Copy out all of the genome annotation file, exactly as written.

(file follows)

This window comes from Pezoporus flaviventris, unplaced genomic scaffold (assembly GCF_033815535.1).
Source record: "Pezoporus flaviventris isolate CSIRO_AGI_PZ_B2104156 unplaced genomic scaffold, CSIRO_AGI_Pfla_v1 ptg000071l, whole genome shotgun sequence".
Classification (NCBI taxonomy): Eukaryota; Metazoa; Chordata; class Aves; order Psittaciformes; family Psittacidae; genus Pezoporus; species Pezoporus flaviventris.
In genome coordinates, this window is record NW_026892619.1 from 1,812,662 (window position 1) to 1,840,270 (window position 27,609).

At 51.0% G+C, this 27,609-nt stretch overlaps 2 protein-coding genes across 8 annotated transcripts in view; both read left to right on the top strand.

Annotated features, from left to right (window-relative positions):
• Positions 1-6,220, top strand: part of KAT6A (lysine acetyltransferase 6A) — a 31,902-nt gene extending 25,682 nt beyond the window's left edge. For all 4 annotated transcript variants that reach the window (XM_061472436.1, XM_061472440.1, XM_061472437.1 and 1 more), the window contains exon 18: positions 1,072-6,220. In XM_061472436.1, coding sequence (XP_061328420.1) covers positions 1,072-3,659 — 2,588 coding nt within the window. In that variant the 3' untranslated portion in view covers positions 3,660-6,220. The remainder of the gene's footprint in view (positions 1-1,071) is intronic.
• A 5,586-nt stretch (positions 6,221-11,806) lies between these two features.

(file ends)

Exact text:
This window comes from Pezoporus flaviventris, unplaced genomic scaffold (assembly GCF_033815535.1).
Source record: "Pezoporus flaviventris isolate CSIRO_AGI_PZ_B2104156 unplaced genomic scaffold, CSIRO_AGI_Pfla_v1 ptg000071l, whole genome shotgun sequence".
Classification (NCBI taxonomy): Eukaryota; Metazoa; Chordata; class Aves; order Psittaciformes; family Psittacidae; genus Pezoporus; species Pezoporus flaviventris.
In genome coordinates, this window is record NW_026892619.1 from 1,812,662 (window position 1) to 1,840,270 (window position 27,609).

At 51.0% G+C, this 27,609-nt stretch overlaps 2 protein-coding genes across 8 annotated transcripts in view; both read left to right on the top strand.

Annotated features, from left to right (window-relative positions):
• Positions 1-6,220, top strand: part of KAT6A (lysine acetyltransferase 6A) — a 31,902-nt gene extending 25,682 nt beyond the window's left edge. For all 4 annotated transcript variants that reach the window (XM_061472436.1, XM_061472440.1, XM_061472437.1 and 1 more), the window contains exon 18: positions 1,072-6,220. In XM_061472436.1, coding sequence (XP_061328420.1) covers positions 1,072-3,659 — 2,588 coding nt within the window. In that variant the 3' untranslated portion in view covers positions 3,660-6,220. The remainder of the gene's footprint in view (positions 1-1,071) is intronic.
• A 5,586-nt stretch (positions 6,221-11,806) lies between these two features.